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Ontario's 50 Top Appellate Lawyers

I've written a series of programs that process and extract the names of counsel from Ontario Court of Appeal judgements. I've analysed 8077 decisions and extracted 12,000 lawyer-case pairs (some decisions have multiple counsel).

Using the extracted data I compiled a table of the lawyers who appeared most frequently before the Court of Appeal over the last 15 years.

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ONCA Decision Word Frequency

I've extracted the words from 8077 Ontario Court of Appeal judgements and calculated the 100 most frequently used words.

The most common case-related words are what you'd expect: "appellant", "judge", "trial", etc.

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Court of Appeal Statistics: Costs

I've completed a more thorough analysis (see previous post) of Ontario Court of Appeal decisions. This analysis involves the automated extraction of costs awards from thousands of decisions between the years 2007 and 2014.

Of the cases studied, my program was able to confidently extract 1723 costs awards. Here are the statistics:

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ON Court of Appeal: Costs Stats

[Update: there's a more thorough (and slightly different) analysis available now:]

I've analysed 3000 Ontario Court of Appeal judgements from 1999 to 2014 using a program I wrote that extracts costs awards. Of the 3000 randomly selected cases that I supplied it was able to extract 733 costs awards with a high degree of confidence.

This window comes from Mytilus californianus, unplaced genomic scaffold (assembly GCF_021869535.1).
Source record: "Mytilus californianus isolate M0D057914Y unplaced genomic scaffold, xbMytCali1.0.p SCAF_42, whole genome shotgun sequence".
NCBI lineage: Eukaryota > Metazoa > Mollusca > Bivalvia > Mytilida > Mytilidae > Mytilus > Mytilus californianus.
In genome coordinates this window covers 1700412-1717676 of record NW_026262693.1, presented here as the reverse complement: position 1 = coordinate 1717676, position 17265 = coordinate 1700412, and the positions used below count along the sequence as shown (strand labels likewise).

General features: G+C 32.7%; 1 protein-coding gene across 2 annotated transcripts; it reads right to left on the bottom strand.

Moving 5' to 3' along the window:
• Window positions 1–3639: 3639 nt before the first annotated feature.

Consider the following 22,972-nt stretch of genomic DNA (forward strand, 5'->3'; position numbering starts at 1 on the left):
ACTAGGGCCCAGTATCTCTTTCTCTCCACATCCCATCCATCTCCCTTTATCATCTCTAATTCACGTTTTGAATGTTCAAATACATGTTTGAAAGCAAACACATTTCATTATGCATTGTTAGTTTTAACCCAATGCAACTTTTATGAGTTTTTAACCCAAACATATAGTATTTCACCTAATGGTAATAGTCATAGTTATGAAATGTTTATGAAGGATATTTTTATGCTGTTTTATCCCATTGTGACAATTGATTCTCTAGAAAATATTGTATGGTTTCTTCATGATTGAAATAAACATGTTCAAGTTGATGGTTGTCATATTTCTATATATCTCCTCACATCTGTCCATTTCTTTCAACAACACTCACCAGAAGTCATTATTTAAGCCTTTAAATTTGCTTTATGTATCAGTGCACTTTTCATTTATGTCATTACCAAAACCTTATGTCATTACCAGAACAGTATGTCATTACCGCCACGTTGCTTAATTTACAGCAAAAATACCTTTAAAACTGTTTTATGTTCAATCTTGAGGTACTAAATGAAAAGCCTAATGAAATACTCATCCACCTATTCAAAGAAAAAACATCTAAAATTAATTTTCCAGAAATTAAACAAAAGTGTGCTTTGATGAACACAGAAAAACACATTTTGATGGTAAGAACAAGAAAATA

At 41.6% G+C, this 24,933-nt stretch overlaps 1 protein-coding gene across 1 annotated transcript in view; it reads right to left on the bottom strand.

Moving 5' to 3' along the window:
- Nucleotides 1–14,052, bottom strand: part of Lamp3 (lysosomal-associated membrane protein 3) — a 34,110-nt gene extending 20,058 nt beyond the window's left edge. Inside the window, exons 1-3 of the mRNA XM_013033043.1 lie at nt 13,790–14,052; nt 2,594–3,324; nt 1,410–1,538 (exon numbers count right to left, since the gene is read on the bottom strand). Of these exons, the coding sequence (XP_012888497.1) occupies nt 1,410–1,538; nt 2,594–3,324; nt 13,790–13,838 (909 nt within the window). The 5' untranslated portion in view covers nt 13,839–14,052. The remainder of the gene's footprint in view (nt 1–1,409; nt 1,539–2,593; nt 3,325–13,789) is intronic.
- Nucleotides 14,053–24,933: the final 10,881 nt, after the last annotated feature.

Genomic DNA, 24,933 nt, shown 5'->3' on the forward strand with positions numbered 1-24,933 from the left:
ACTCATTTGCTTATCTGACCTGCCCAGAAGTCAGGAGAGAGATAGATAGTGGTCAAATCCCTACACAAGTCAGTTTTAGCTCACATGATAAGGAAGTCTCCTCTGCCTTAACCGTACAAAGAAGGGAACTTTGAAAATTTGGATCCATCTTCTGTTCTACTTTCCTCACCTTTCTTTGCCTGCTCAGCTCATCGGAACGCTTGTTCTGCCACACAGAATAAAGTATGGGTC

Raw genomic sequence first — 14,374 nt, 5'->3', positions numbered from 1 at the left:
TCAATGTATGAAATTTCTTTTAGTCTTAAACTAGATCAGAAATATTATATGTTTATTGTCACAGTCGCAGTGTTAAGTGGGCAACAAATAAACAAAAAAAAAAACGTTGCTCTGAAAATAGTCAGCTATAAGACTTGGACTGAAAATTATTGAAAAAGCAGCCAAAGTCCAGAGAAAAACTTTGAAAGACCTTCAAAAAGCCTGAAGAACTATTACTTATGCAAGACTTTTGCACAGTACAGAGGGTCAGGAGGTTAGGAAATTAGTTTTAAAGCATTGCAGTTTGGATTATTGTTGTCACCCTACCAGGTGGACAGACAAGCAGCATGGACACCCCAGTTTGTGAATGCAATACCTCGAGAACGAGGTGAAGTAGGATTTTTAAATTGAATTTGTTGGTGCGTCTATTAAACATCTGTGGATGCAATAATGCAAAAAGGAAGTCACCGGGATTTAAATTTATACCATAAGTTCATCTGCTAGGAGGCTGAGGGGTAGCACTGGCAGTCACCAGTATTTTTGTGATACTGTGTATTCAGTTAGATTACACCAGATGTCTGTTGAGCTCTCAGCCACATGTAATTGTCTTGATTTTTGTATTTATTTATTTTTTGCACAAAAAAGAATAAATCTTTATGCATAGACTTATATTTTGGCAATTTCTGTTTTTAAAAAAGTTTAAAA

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Smart Property Real Estate System

As part of my ongoing series of Bitcoin Law articles on the Decentral Tumblr blog, I've written a new post that looks at the feasibility of a blockchain-based real estate system in Ontario.

The blog post describes our current real estate registry and what it might look like if it was switched to a "smart property" system.

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Good Article on Parsing Legal Documents

Parsing legal documents is hard. It's hard if you're a lawyer and it's even harder if you're a computer. Here's an article on the Free Law Project that describes the challenge of parsing legal documents:

They have a collection of similarly great content on other practical problems that arise when parsing the law.

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How to Speak Bitcoin: Simple Explanations of Bitcoin Concepts

I've written a blog post on the Decentral Tumblr blog that explains Bitcoin terms in simple language.

Below is a text version of the glossary.

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Bitcoin: Canadian Regulatory Landscape

I've written a series of blog posts that will be published on the Decentral blog over the coming weeks. The first one is "Bitcoin: The Canadian Regulatory Landscape". It provides an overview of the laws that Bitcoin businesses should be interested in.

Coming up tomorrow will be a post about the steps for setting up a Bitcoin business in Canada.

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Starting an ISP in Canada: Facilities or Non-Facilities-Based?

If you'd like to start an ISP in Canada you'll probably need to apply for two licenses:

1. A Basic International Telecommunications Services (BITS) license

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Lavabit's Role in the Snowden Saga

Edward Snowden's email provider, Lavabit, shut down their company rather than let the US government spy on their customers:

It would take a lot of moral strength to agree to shut down something you've built up over years of work in order to protect your customers from spying. It would have been very easy for them to allow secret spying (like Google, Facebook, etc.) but instead they stand out as the one company I'm aware of that refused to provide "lawful access" by the US government.

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There are hundreds more blog posts to read, going back to 2013: